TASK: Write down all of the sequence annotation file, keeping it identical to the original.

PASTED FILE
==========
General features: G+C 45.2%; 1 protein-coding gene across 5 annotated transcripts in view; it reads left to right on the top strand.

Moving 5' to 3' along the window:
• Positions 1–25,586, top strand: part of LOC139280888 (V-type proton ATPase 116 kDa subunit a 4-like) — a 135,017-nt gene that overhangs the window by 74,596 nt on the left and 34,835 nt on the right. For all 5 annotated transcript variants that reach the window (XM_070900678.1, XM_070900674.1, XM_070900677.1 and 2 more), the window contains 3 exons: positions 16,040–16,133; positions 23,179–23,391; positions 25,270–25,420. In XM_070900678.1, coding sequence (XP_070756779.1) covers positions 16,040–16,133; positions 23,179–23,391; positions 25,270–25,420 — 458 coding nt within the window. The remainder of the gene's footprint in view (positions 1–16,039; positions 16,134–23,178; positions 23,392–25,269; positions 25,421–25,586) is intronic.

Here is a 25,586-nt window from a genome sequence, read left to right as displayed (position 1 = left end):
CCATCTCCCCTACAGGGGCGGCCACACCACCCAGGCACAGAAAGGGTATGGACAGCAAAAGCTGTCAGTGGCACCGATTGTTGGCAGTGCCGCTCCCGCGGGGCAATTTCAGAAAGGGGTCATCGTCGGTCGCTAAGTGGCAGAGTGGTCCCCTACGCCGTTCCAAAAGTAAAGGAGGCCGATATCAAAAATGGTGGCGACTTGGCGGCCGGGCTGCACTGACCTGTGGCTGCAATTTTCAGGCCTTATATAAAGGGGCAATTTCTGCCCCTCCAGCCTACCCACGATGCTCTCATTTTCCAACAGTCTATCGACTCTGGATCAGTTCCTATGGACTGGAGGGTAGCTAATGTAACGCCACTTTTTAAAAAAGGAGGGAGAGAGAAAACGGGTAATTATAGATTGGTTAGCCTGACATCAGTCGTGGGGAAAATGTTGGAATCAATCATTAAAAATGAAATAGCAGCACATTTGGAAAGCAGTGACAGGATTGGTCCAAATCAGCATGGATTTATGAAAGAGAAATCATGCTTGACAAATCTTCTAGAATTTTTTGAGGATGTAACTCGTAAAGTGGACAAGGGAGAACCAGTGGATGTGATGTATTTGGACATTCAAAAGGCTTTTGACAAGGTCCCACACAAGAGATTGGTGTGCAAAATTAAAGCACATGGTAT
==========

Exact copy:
General features: G+C 45.2%; 1 protein-coding gene across 5 annotated transcripts in view; it reads left to right on the top strand.

Moving 5' to 3' along the window:
• Positions 1–25,586, top strand: part of LOC139280888 (V-type proton ATPase 116 kDa subunit a 4-like) — a 135,017-nt gene that overhangs the window by 74,596 nt on the left and 34,835 nt on the right. For all 5 annotated transcript variants that reach the window (XM_070900678.1, XM_070900674.1, XM_070900677.1 and 2 more), the window contains 3 exons: positions 16,040–16,133; positions 23,179–23,391; positions 25,270–25,420. In XM_070900678.1, coding sequence (XP_070756779.1) covers positions 16,040–16,133; positions 23,179–23,391; positions 25,270–25,420 — 458 coding nt within the window. The remainder of the gene's footprint in view (positions 1–16,039; positions 16,134–23,178; positions 23,392–25,269; positions 25,421–25,586) is intronic.

Here is a 25,586-nt window from a genome sequence, read left to right as displayed (position 1 = left end):
CCATCTCCCCTACAGGGGCGGCCACACCACCCAGGCACAGAAAGGGTATGGACAGCAAAAGCTGTCAGTGGCACCGATTGTTGGCAGTGCCGCTCCCGCGGGGCAATTTCAGAAAGGGGTCATCGTCGGTCGCTAAGTGGCAGAGTGGTCCCCTACGCCGTTCCAAAAGTAAAGGAGGCCGATATCAAAAATGGTGGCGACTTGGCGGCCGGGCTGCACTGACCTGTGGCTGCAATTTTCAGGCCTTATATAAAGGGGCAATTTCTGCCCCTCCAGCCTACCCACGATGCTCTCATTTTCCAACAGTCTATCGACTCTGGATCAGTTCCTATGGACTGGAGGGTAGCTAATGTAACGCCACTTTTTAAAAAAGGAGGGAGAGAGAAAACGGGTAATTATAGATTGGTTAGCCTGACATCAGTCGTGGGGAAAATGTTGGAATCAATCATTAAAAATGAAATAGCAGCACATTTGGAAAGCAGTGACAGGATTGGTCCAAATCAGCATGGATTTATGAAAGAGAAATCATGCTTGACAAATCTTCTAGAATTTTTTGAGGATGTAACTCGTAAAGTGGACAAGGGAGAACCAGTGGATGTGATGTATTTGGACATTCAAAAGGCTTTTGACAAGGTCCCACACAAGAGATTGGTGTGCAAAATTAAAGCACATGGTAT